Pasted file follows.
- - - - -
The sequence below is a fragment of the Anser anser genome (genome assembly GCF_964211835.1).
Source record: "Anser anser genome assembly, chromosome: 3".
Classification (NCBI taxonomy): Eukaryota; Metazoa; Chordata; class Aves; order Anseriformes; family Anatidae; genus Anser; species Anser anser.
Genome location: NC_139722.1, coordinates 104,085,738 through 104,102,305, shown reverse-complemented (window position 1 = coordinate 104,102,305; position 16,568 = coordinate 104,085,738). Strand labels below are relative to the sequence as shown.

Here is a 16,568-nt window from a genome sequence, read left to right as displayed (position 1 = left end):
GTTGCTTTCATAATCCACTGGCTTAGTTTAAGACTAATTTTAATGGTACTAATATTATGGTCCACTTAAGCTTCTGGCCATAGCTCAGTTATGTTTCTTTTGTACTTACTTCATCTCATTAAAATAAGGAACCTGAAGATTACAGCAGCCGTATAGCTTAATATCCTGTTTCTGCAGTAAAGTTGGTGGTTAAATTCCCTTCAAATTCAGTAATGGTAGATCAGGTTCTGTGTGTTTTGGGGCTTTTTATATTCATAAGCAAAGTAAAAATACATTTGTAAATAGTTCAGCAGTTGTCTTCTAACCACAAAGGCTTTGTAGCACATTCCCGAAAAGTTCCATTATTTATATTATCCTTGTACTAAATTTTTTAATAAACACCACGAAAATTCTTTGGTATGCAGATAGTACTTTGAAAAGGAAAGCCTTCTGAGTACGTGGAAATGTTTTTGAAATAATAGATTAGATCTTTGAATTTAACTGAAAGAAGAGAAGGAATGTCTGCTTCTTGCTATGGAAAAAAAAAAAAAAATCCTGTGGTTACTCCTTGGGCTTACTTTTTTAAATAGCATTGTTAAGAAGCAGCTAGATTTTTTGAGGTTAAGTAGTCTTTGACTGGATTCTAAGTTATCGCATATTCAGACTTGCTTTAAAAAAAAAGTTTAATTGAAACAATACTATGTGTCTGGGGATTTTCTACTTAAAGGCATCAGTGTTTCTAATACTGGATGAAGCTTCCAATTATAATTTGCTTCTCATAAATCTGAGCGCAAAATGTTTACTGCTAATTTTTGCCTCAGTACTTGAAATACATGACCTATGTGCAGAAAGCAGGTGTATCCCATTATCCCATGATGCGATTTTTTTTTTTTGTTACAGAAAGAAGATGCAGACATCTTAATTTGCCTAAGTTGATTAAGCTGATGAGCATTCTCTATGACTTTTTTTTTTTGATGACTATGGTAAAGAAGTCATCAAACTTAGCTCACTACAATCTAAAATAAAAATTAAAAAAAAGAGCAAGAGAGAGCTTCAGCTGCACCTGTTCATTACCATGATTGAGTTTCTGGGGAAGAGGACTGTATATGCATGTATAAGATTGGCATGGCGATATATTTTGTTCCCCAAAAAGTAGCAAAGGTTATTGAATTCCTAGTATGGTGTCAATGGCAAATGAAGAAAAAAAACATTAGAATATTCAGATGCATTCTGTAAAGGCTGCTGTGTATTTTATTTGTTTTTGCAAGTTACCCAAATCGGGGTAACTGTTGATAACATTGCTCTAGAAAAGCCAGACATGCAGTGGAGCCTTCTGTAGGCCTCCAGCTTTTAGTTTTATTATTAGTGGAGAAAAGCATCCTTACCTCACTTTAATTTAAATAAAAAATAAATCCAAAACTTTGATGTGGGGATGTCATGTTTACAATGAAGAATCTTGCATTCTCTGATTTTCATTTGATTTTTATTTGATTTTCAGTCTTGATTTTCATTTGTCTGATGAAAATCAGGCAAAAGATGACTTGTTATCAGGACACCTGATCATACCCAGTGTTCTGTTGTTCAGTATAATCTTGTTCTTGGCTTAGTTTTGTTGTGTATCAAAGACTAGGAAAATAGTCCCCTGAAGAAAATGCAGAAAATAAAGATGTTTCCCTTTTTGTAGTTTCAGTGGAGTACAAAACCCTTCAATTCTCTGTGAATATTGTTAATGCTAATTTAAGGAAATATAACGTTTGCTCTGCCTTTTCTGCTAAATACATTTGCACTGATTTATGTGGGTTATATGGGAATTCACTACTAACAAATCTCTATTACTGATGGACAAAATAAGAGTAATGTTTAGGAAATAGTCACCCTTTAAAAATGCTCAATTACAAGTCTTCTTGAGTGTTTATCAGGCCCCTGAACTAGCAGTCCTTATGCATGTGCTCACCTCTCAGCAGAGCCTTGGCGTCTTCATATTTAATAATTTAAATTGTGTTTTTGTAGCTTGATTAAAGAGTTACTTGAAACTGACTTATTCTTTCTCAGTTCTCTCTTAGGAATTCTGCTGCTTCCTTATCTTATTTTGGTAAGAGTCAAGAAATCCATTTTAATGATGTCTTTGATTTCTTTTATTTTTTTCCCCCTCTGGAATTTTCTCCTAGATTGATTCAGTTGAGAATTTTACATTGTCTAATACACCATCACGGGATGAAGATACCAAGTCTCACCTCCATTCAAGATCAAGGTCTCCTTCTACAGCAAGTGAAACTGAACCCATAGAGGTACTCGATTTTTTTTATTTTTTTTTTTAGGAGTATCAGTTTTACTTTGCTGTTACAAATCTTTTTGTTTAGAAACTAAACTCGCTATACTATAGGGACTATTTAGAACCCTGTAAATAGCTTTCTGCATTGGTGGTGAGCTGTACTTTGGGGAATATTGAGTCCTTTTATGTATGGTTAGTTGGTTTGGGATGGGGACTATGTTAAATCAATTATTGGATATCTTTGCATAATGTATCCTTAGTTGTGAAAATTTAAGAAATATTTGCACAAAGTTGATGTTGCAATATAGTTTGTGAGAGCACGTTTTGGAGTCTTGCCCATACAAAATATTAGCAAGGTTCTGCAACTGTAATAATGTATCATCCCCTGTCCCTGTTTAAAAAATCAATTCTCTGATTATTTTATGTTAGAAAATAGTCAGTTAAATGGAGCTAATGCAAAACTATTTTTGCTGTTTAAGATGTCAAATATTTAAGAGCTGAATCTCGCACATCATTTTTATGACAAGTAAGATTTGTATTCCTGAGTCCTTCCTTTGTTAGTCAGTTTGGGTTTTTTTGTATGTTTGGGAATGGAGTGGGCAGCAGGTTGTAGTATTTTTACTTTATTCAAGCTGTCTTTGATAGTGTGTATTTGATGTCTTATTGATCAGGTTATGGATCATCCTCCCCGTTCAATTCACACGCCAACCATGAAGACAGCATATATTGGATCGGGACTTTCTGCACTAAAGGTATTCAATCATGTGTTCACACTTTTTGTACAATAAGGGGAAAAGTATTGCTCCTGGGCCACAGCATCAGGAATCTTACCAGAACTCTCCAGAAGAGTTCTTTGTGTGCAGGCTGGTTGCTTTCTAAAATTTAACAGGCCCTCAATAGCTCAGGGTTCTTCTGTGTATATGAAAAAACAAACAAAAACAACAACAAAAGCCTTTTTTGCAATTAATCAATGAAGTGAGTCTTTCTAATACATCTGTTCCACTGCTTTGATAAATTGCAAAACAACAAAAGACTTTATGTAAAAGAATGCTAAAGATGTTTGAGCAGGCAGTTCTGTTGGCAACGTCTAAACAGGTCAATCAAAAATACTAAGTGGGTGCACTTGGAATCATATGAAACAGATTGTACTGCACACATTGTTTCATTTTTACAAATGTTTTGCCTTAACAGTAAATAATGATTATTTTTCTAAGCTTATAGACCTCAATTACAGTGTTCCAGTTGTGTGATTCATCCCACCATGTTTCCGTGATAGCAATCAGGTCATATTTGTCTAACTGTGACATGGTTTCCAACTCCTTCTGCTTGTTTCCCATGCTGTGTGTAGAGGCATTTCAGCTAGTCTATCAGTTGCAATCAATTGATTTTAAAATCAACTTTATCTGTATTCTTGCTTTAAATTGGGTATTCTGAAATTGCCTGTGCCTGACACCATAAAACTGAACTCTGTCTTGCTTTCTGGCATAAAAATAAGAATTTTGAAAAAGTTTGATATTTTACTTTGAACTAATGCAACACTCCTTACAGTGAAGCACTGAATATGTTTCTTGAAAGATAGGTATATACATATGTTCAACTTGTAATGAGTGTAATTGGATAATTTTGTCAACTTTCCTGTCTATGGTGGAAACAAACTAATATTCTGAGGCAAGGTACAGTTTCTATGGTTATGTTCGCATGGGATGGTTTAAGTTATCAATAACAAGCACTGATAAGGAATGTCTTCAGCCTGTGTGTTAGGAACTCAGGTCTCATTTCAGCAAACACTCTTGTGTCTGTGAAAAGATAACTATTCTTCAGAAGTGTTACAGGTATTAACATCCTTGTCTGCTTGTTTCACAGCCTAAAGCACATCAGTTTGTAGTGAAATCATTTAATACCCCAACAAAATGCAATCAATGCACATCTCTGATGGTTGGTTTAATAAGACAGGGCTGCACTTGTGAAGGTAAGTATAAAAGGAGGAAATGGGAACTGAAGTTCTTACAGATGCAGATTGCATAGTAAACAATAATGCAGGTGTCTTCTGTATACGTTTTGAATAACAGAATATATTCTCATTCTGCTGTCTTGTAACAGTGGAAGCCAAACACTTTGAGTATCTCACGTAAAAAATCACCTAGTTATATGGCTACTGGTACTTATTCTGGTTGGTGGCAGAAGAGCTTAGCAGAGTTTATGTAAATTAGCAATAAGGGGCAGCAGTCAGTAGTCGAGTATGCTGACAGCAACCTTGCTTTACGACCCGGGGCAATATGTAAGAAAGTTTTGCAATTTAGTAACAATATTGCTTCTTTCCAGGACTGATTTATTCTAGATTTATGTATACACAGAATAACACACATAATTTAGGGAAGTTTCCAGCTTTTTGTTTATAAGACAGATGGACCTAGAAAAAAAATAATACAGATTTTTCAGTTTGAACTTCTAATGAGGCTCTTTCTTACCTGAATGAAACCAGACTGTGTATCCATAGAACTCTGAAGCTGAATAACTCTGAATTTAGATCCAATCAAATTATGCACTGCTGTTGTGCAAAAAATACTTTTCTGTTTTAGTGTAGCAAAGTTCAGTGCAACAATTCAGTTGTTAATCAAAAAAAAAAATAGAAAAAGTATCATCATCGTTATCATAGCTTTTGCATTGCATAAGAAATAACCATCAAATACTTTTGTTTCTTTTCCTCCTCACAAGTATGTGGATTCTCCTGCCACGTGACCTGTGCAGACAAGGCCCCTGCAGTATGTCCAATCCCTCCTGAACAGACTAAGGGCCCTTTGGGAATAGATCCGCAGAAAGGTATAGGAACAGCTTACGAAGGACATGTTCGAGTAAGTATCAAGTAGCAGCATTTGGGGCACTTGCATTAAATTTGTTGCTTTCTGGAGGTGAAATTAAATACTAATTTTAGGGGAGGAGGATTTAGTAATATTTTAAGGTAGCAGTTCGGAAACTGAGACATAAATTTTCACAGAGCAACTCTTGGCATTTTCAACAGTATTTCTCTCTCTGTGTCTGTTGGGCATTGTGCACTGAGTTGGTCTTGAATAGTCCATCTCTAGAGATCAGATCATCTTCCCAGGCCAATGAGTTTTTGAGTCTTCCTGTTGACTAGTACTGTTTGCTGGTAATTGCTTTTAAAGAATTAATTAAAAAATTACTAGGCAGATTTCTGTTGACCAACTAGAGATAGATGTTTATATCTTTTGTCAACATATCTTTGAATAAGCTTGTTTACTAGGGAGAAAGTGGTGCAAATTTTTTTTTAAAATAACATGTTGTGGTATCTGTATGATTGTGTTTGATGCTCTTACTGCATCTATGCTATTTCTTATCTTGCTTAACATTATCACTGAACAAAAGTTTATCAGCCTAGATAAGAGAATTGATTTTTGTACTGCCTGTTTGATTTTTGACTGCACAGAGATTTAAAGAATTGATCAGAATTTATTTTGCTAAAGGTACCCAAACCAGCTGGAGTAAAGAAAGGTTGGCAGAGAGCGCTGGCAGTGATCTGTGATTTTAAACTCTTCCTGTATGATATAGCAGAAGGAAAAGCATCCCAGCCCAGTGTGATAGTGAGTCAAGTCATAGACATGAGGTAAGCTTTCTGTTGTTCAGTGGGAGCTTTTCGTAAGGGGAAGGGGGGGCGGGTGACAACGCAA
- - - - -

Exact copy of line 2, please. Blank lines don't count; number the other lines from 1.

Source record: "Anser anser genome assembly, chromosome: 3".